by CIO Staff

Korea’s SK Telecom to Invest $1B in China Unicom

Jun 21, 20063 mins
IT Leadership

SK Telecom will invest US$1 billion in China United Telecommunications (China Unicom) to give the South Korean company a foothold in China’s mobile market, and a stake in the country’s number-two mobile carrier.

SK Telecom will purchase $1 billion worth of convertible bonds in China Unicom, Unicom’s Hong Kong-listed entity. The bonds are convertible after one year, with a three-year expiration date, and represent about a 6.6 percent stake in China Unicom, SK Telecom said Tuesday.

The investment could potentially be a big win for SK Telecom, as a foreign carrier working with a Chinese counterpart ahead of China’s third-generation (3G) licenses being issued. It is part of a larger agreement for the two companies, which both operate code division multiple access (CDMA) mobile networks, to cooperate for platform development and handset sourcing, SK Telecom said. The agreement is exclusive through the end of 2007, the companies said.

With a stated goal of launching 3G services in time for the 2008 Olympic Games in Beijing, China will have to issue the four to six CDMA licenses it intends to grant no later than early 2007.

“SK Telecom was a 3G pioneer and operates a 3G network that is a textbook study in how to make money in high-speed mobile networks,” said David Wolf, chief executive officer (CEO) of Wolf Group Asia, a Beijing-based technology consultancy. “By contrast, Unicom has thus far had difficulty in its efforts to launch and market a compelling bouquet of value-added services, and could readily use SKT’s strengths in those areas to its advantage when facing China Mobile. It’s a great fit—on paper.”

Only domestic carriers may offer mobile services in China. China Unicom currently has about 150 million subscribers. That puts it behind rival China Mobile Telecommunications (China Mobile), but China Unicom holds the only current license to operate a CDMA network.

Foreign service providers wanting to participate in the world’s largest mobile market must do so in cooperative agreements with China Mobile and China Unicom. In 2000, Vodafone bought about a 2 percent stake in China Mobile for $2.5 billion. In 2002, it bought just over 1 percent more with an additional $750 million investment, also gaining the right to appoint a non-executive director to China Mobile’s board.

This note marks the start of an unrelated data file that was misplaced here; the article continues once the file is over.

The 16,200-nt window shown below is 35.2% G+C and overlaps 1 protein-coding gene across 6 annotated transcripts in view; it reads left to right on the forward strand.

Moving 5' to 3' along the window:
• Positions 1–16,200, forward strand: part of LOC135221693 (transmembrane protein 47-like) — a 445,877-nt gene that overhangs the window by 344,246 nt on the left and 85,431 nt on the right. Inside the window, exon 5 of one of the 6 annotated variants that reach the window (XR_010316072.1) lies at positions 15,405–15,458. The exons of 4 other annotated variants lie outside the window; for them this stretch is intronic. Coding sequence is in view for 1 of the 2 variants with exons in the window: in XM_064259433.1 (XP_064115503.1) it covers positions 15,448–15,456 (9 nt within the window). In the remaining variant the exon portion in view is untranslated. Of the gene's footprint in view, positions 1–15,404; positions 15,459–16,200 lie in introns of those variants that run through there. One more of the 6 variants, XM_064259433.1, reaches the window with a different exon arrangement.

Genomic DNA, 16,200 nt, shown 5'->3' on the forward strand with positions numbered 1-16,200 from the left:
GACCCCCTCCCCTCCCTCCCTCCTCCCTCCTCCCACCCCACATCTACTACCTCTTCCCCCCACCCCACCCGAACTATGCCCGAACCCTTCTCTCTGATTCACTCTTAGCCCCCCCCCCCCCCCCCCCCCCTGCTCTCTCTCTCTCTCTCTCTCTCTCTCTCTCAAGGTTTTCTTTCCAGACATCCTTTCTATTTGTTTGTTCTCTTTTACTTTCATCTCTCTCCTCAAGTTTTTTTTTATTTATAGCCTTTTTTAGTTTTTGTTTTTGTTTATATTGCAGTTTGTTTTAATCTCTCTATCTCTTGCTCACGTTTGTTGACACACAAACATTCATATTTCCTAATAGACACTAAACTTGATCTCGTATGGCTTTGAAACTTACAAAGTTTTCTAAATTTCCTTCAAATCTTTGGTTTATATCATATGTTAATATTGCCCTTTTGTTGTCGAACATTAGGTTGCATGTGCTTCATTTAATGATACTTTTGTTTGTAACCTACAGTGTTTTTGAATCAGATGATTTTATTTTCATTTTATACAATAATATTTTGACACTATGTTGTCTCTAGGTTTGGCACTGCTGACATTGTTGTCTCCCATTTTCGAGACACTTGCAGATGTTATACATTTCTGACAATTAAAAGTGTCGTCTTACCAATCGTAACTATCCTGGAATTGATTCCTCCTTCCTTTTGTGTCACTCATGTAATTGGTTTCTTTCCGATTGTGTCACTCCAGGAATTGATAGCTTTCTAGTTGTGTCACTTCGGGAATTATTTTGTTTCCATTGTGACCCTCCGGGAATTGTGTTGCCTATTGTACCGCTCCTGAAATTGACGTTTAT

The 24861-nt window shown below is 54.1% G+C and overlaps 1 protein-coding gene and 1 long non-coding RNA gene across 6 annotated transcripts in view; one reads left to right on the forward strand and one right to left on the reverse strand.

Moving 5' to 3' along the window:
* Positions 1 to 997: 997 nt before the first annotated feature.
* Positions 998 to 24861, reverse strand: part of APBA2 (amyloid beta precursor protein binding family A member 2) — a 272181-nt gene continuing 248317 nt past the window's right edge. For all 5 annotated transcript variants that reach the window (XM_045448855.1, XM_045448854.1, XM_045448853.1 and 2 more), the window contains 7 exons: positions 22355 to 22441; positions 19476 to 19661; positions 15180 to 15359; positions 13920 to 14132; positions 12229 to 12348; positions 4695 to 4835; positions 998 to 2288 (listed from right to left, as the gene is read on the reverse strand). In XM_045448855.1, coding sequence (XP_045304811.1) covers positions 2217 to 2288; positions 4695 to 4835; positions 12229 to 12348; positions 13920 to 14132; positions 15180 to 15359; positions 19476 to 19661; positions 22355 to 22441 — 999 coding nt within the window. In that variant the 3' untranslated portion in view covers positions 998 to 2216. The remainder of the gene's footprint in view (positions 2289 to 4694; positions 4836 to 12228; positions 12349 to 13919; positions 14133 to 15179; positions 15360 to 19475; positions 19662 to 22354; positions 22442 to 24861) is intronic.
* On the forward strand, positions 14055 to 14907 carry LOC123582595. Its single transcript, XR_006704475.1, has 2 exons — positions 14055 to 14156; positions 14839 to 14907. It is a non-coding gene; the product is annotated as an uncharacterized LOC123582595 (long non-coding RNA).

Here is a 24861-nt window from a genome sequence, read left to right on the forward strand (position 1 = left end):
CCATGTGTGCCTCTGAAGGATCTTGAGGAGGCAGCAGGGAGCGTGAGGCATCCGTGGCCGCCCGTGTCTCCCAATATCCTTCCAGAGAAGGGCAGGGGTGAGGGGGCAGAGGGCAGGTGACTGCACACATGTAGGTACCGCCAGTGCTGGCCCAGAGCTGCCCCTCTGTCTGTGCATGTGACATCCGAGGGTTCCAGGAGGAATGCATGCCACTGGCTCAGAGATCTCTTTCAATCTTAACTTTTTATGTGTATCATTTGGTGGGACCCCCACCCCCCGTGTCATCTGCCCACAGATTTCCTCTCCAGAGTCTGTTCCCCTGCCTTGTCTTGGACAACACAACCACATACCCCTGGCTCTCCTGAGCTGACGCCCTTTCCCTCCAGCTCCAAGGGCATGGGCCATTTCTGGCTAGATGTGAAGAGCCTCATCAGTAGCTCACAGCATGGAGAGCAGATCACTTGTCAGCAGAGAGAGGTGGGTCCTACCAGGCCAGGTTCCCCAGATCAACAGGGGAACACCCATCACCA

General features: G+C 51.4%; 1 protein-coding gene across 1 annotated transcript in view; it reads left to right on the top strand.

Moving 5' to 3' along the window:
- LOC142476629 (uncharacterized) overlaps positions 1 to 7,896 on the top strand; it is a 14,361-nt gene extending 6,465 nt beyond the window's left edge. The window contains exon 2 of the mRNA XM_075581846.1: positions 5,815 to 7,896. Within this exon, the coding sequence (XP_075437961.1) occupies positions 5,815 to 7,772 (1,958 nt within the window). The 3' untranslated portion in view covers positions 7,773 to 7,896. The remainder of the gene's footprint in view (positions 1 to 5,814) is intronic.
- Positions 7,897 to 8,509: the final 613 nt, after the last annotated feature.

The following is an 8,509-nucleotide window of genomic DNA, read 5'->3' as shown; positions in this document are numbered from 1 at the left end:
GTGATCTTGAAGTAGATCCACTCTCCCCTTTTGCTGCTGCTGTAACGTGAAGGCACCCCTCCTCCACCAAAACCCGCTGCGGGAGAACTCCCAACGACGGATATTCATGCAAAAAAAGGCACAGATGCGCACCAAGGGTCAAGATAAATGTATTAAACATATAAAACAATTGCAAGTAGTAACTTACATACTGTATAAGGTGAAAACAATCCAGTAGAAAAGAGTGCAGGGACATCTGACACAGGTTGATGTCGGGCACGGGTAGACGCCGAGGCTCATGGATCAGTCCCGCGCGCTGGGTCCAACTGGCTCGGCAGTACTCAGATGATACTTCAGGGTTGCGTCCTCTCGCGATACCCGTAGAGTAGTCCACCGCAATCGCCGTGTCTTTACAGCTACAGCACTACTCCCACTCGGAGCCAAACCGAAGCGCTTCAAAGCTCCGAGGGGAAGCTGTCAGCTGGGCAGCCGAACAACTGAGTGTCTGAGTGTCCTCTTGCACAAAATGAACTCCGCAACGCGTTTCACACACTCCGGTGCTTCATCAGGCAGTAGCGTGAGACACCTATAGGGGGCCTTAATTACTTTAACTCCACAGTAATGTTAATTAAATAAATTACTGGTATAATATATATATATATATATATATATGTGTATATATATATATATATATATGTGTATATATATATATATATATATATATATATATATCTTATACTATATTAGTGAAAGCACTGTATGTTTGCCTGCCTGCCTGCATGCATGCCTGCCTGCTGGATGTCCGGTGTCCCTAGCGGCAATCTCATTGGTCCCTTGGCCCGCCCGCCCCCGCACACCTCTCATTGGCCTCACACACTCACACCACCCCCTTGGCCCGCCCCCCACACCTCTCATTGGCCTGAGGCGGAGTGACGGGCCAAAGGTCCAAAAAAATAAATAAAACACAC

This is not the first time SK Telecom and China Unicom have worked together. In 2004, they founded Unisk (Beijing) Information Technology to develop value-added wireless services for the China market, holding 49 percent and 51 percent, respectively.

“SK Telecom has spent much of the past five years searching for a way to expand into China. In that sense, this deal is a triumph for [SK Telecom CEO] Shin-bae Kim and his team,” Wolf said.

China Unicom has aimed primarily at the low end of the Chinese market with both its global system for mobile communications and CDMA offerings. For more price-sensitive consumers in smaller cities and rural areas, Unicom has offered the lowest calling rates until recently, when China Mobile began to discount more heavily. Unlike China Mobile service, which mandates two-way billing, Unicom’s CDMA service charges only callers, not those receiving a call, which is favored by users who have business or personal contacts overseas.

-Steven Schwankert, IDG News Service (Beijing Bureau)

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